Why was a local government established?

Parties in Germany

Frank Decker

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Prof. Dr. Frank Decker teaches and researches at the Institute for Political Science and Sociology at the Rheinische Friedrich-Wilhelms-Universität Bonn. His research interests include political parties, western systems of government and right-wing populism in an international comparison.

The AfD was founded in 2013 in protest against the euro rescue policy. Despite several changes in personnel, she has managed to get into parliament in all elections since 2014. The refugee crisis that began in autumn 2015 is considered to be decisive for their nationwide success.

AfD shoulder bag at the founding party conference in 2013: The controlled dissolution of the monetary union and thus the abolition of the euro was the main main demand of the AfD at the beginning. (& copy dpa)

With Alternative für Deutschland (AfD), founded in 2013, for the first time in the history of the Federal Republic a party on the right-wing edge of the party system was able to establish itself across the board. The background to this was the crisis of the European Monetary Union that broke out in the wake of the international financial market crisis from 2010, and the AfD considered it fundamentally unsuccessful in overcoming it by the EU and its member states. Political scientists apostrophized the AfD in its founding and development phase as a liberal-conservative "Euro-critical" party, but not yet as a right-wing populist party. It wasn't until 2014 that she began to develop a right-wing populist and in some cases even right-wing extremist profile - driven by her electoral successes in the eastern German states.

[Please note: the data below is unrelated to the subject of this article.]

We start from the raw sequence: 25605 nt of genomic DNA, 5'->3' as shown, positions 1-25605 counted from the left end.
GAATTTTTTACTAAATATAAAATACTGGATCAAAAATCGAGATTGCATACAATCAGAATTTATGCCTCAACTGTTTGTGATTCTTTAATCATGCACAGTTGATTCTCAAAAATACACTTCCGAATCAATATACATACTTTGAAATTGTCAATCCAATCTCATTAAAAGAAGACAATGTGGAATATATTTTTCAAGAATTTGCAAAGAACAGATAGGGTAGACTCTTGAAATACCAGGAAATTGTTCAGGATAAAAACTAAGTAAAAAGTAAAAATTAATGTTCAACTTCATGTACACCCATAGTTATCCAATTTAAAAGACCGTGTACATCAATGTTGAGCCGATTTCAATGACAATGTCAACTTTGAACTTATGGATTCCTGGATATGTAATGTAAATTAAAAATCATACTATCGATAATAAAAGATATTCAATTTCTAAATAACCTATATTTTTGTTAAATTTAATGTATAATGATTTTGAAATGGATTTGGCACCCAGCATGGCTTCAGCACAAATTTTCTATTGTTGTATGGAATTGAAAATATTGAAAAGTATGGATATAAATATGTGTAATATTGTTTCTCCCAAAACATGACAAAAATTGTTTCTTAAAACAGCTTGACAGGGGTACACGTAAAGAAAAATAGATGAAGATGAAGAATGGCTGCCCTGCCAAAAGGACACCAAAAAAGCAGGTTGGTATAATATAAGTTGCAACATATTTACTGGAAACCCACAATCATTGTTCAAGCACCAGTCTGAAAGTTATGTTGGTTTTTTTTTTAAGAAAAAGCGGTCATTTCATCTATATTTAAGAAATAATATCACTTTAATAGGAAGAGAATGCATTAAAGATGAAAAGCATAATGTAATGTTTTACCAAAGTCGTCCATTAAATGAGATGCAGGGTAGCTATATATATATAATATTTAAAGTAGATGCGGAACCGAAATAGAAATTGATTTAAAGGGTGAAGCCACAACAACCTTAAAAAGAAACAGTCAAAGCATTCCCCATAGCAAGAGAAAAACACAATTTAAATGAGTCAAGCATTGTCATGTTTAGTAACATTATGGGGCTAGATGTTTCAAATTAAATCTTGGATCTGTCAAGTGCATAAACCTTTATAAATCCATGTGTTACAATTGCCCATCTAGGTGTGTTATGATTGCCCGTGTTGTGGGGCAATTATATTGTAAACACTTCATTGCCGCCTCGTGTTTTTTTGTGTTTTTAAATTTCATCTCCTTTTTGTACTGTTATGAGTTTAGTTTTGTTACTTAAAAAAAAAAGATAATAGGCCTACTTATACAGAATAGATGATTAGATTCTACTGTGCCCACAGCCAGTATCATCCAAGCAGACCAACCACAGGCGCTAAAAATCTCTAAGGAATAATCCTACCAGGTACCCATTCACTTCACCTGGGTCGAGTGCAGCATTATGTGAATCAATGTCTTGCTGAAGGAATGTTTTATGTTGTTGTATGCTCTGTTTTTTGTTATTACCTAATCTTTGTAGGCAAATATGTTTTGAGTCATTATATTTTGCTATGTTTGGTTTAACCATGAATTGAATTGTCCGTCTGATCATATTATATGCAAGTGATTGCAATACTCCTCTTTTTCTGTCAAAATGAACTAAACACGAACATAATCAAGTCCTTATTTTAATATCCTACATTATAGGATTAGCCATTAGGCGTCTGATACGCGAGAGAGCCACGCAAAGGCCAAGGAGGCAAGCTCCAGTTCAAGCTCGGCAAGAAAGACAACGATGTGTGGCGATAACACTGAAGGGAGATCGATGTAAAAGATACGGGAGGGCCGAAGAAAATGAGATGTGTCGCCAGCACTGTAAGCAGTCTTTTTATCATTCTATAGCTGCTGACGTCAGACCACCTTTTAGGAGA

The history of the AfD can be traced back to the Maastricht Treaty of 1992, which decided to introduce the common European currency. After an unsuccessful lawsuit before the Federal Constitutional Court in October 1993, a group of euro opponents around the former Bavarian FDP chairman Manfred Brunner decided to continue the resistance politically and founded the "Bund Freier Bürger" party. This embedded the criticism of the European single currency in a broader right-wing populist concept that also addressed issues such as the fight against crime and immigration. The combination of conservative and liberal elements, reminiscent of the Austrian FPÖ's recipe for success, was adopted in a similar form by the AfD twenty years later. Joachim Starbatty, who was one of the plaintiffs against the Maastricht Treaty and for a short time 1994 deputy federal chairman of the BFB, was one of the founding members of the "Wahlalternative 2013" initiated by Bernd Lucke, Konrad Adam, Alexander Gauland and others in September 2012. , from which the AfD emerged shortly afterwards.

The immediate cause of the new party can be dated fairly precisely on March 25, 2010. On that day, Chancellor Angela Merkel ruled out direct financial aid to the Greeks, who were particularly hard hit by the euro crisis, in a speech to the Bundestag in order to nevertheless approve the first rescue package for Greece at the EU summit that took place a few hours later (Niedermayer 2015: 177). Merkel's justification for her decision as "no alternative" became the buzzword and the hook for naming the alternative and AfD.